August 21, 2012

As I cover everything apocalyptic at this blog, it was only a matter of time before I got around to reviewing CAFE FLESH (1982). It’s a wild ride. This feature-length New Wave pornographic film is set in a post-apocalyptic world during the ’50s after America and the USSR drop atom bombs on each other. Humanity has survived, but 99% of the population has been rendered impotent–in fact, they get violently ill if they try to have sex.

To prevent extinction, the government set up Cafe Flesh theaters, in which the few who can have sex, the Sex Positives, perform live staged sexual acts to try to stimulate the Sex Negatives into procreation for the good of the Nation (but end up tormenting them instead).

The sex itself is explicit–this is clearly a porn film–but bizarre, mechanical and impersonal, with actors dressed up as rats, giant pencils and so on. The MC of the Cafe Flesh central to our story, Max Melodramatic, sadistically taunts the audience about their need (and, with a wink, those of us watching at home).

The story, meanwhile–yes, there is a plot, and it’s actually interesting–focuses on a Sex Negative couple, Nick and Lana, regulars at Cafe Flesh. Nick keeps trying to make love with Lana, but falls ill each time. Lana, meanwhile, only fakes being ill. Nick doesn’t know it, but she’s actually a Sex Positive faking being a Negative.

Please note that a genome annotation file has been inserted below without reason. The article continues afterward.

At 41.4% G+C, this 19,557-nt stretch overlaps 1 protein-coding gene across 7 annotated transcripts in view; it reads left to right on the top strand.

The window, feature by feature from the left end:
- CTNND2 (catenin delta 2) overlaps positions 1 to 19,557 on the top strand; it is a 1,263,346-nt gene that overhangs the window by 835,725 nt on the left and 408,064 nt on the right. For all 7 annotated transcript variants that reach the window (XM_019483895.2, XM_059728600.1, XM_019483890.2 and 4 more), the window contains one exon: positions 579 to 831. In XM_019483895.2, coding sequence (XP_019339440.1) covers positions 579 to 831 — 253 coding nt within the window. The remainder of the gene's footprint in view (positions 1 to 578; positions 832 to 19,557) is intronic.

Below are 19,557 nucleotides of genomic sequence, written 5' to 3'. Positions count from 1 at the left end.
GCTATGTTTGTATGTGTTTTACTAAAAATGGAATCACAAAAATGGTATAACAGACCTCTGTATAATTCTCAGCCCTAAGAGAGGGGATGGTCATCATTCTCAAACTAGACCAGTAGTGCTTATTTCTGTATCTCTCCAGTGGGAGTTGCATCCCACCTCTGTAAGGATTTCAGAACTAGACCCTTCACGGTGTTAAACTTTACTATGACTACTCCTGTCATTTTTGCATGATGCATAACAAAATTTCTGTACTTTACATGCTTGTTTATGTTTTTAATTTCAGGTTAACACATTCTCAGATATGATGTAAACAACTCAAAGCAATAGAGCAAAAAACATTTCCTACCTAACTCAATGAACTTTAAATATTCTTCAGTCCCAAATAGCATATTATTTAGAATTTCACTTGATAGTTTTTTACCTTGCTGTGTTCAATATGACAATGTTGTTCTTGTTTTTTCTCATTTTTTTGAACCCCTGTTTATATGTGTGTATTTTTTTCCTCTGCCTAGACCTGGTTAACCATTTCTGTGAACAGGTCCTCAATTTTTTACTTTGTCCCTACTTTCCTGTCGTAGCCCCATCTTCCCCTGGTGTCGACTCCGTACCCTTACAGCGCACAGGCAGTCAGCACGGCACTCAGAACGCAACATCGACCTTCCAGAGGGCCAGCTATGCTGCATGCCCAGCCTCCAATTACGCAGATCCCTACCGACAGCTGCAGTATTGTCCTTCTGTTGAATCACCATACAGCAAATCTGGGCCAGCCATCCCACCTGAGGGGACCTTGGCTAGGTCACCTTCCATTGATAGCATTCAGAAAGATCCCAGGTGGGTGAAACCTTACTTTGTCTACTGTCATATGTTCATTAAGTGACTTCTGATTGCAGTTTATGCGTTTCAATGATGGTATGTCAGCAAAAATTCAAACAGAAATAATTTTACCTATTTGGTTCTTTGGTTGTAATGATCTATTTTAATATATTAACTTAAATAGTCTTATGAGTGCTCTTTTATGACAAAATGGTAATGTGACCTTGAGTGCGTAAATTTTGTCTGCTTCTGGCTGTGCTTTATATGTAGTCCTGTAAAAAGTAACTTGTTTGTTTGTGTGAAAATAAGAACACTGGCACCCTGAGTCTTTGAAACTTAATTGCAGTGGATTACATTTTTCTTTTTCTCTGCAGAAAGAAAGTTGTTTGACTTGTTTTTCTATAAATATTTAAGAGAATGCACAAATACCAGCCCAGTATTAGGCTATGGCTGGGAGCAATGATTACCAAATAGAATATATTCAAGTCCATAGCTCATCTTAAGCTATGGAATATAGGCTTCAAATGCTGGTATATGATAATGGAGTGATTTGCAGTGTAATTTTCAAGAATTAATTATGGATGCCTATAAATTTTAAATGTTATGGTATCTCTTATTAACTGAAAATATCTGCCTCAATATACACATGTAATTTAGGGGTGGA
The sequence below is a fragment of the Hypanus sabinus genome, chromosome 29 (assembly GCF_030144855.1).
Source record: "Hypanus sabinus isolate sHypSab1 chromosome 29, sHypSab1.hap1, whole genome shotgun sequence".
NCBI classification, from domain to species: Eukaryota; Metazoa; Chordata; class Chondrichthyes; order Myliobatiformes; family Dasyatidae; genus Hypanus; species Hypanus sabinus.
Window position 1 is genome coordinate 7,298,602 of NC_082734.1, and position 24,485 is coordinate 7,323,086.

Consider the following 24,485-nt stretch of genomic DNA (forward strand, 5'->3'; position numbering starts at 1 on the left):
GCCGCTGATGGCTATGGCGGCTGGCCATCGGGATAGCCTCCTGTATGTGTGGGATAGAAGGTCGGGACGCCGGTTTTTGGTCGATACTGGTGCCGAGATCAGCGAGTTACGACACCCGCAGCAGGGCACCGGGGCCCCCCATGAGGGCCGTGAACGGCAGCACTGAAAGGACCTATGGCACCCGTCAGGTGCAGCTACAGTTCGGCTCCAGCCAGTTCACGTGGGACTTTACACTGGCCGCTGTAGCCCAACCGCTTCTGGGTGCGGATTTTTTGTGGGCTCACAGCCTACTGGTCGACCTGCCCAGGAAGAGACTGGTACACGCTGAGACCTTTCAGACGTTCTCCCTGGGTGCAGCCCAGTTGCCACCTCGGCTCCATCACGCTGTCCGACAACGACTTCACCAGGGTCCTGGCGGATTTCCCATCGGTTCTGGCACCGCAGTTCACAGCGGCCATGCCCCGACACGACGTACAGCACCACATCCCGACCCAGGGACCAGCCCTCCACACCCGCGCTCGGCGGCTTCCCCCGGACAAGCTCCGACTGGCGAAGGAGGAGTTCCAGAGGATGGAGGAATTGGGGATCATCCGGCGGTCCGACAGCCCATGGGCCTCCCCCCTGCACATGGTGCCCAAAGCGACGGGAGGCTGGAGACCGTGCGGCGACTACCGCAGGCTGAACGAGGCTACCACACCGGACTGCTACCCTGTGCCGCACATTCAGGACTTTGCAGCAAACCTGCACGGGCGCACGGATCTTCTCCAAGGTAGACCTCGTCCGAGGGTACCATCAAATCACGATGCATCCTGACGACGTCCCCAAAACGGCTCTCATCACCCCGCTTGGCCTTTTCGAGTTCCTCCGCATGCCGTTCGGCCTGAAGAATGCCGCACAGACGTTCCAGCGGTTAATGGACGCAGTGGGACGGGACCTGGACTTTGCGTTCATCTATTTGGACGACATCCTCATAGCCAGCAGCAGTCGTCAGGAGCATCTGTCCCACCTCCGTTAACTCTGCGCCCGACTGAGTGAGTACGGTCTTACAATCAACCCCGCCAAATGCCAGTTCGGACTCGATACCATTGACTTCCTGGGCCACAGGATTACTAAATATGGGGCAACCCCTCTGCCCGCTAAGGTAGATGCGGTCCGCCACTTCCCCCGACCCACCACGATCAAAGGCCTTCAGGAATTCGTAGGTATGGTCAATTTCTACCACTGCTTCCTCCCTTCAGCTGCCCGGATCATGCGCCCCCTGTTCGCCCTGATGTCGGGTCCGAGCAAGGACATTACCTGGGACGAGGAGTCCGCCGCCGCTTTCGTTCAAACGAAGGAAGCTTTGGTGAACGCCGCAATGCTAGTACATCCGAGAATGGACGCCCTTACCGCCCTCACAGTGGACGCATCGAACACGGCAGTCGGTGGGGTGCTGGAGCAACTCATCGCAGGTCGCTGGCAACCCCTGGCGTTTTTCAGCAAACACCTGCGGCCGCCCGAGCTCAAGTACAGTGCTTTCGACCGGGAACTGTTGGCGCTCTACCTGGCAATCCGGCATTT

If she reveals herself as a Positive, she’ll have to leave Nick to perform, and she loves him too much to let him go. Her sexual desires and frustration are mounting, however, which leads to the haunting climax.

Despite its intriguing elements, as a post-apocalyptic film, CAFE FLESH mostly falls flat, while as a porn film, if that’s your thing, it’s actually kind of boring. Put them together, however, and it strangely works, particularly with the Mitchell Froom soundtrack, marking it as a cult classic.

Check it out if you’re looking for something weird, something different.

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One Response to “CAFE FLESH (1982)”

  1. Bill Braddock Says:

    Weird and different, indeed — but I do love stuff that “strangely works,” as you so aptly put it. Same goes for music and books — you experience the thrill of surprising discovery, such a rare thing in this information age.

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